Why? The maintenance part of the breeding cycle is when that ewe has the least demands on her system.
If she is having trouble maintaining her body condition when she only has her own maintenance needs to cover, how can she possibly have enough reserves left over to care for a lamb?
Determining body condition of a ewe
Sheep that have good body condition will have a rounded out body and will look full.
Any ewe that does not look as filled out, body wise, as the rest of your flock is in need of a closer examination. You’ll need to grab her and feel her backbone to determine body condition.
You can check body condition by feeling over the backbone of your ewe while she is standing. You should be able to feel some backbone but not have it be prominent.
If you can’t feel any backbone, she’s too fat, which has a different set of complications and is generally not likely in ewes, unless you are giving them concentrates, like grains or pellets.
More likely, the body condition problem will be lack of condition, meaning she is too thin. In this case her spine will be very easy to feel, since she is not keeping on weight.
As you get more experience with your flock, you’ll be able to tell an underweight or overweight sheep by looking, even if she has her winter coat, until then, feel the backbone.
Check the teeth
Look at the teeth of the ewe by holding her head and raising her lip to look at her teeth. You want to see that the teeth are all there and that there is still plenty of tooth above the gum line.
As much as we want to help our flock, teeth are one of the things that we can not fix. Once they are worn down,
Teeth wear down as the sheep ages
Sheep only get one set of teeth as an adult (their baby teeth fall out and are replaced starting at about 1 year of age) and those adult teeth have to last a lifetime.
As the sheep gets older, she will eventually wear away her teeth, which leaves her with no ability to keep up with her calorie needs, so she will start to loose weight and fall behind the rest of the flock.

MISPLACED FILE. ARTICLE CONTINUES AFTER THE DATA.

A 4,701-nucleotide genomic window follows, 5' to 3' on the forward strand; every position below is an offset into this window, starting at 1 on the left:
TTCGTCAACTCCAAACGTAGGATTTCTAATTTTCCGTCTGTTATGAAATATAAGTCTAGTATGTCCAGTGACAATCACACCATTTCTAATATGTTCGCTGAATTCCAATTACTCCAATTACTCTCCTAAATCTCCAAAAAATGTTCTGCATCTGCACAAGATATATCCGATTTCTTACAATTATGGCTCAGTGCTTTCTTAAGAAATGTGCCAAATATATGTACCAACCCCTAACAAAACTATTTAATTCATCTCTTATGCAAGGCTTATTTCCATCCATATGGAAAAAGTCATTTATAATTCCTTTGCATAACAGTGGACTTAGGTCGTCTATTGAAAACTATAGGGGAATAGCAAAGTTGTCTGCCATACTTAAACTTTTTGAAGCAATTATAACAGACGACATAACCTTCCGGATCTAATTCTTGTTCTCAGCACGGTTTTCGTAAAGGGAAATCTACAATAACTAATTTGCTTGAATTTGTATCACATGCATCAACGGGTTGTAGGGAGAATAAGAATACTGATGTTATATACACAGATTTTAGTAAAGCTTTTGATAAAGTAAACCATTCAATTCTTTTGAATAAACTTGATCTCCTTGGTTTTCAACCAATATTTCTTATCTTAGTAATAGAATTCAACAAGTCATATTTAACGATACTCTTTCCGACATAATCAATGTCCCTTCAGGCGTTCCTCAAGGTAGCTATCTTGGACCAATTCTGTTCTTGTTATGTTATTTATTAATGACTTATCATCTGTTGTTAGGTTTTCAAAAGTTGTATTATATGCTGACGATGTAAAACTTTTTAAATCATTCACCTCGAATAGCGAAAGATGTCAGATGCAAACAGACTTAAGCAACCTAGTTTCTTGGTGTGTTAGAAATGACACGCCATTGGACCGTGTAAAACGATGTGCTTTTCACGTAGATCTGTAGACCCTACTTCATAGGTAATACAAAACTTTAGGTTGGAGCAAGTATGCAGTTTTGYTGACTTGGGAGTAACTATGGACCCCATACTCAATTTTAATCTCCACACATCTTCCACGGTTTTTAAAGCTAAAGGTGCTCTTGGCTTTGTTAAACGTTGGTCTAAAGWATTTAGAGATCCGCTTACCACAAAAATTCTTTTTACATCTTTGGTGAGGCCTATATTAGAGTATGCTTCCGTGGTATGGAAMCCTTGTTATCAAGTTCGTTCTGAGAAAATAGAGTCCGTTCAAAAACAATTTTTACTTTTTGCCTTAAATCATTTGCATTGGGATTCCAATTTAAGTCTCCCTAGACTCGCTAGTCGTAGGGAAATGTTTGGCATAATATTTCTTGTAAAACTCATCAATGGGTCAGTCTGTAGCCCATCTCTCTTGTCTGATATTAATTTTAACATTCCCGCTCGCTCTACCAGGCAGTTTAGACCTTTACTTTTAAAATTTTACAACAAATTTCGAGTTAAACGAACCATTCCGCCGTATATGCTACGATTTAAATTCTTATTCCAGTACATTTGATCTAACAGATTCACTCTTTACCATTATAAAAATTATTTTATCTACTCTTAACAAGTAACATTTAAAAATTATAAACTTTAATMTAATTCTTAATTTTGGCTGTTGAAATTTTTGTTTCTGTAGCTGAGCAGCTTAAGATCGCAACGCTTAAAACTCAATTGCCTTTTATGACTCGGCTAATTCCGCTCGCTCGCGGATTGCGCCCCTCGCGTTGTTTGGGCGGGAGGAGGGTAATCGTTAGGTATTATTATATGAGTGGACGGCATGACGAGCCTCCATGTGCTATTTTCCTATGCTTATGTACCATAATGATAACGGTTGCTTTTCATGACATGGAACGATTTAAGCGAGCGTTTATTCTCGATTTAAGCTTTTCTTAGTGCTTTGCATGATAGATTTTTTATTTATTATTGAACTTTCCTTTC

Other things to check while you are looking at the ewe
While you have the ewe, you might as well double check her udder and her feet to be sure she can stay productive the following year, even though neither of these problems are specifically age related.
Double check the udder
Check the udder to make sure she has two working sides. Look to see that both teats look the same and both sides of the udder are about the same size.
If you see a lopsided udder, with one side up and the other side down, chances are she has a bad side (the side that is up) and will only be able to nurse one lamb.
The other consideration here is what made her lose functionality in that side of the udder? If the problem is mastitis then she is more prone to mastitis than the rest of your flock and should be culled.
You don’t want to continue using those genetics in your flock and you definitely don’t keep ewe lambs from her.
How are her feet?
The final thing you want to specifically look at is her feet, after all, without good mobility how can she get to the grass and take care of her lambs?
Generally, foot problems are easy to see, you can watch a ewe with bad feet limping along or walking oddly due to overgrown hoof walls or an injury.
The catch here is that once you get the sheep in the barn to your working area (the area where you catch them individually) she will “hide” her problems since she is under more stress than normal.
You can either have a list of ewes that you need to check feet on or just check everyone as you get ahold of them for the other checks like udder and teeth.
Trim away excess hoof wall
You can trim away excess hoof wall to straighten out the bottom of her hooves to help her walk normally.
While you are there, look to see if a quick trim is all she needs or if there is an infection or a structural problem that puts her on the cull list.
Other articles of mine you may be interested in reading:
Another site to consider:
Sheep 101 also has some of the basic stats on sheep including ewe productivity at Sheep 101: Basic Information About Sheep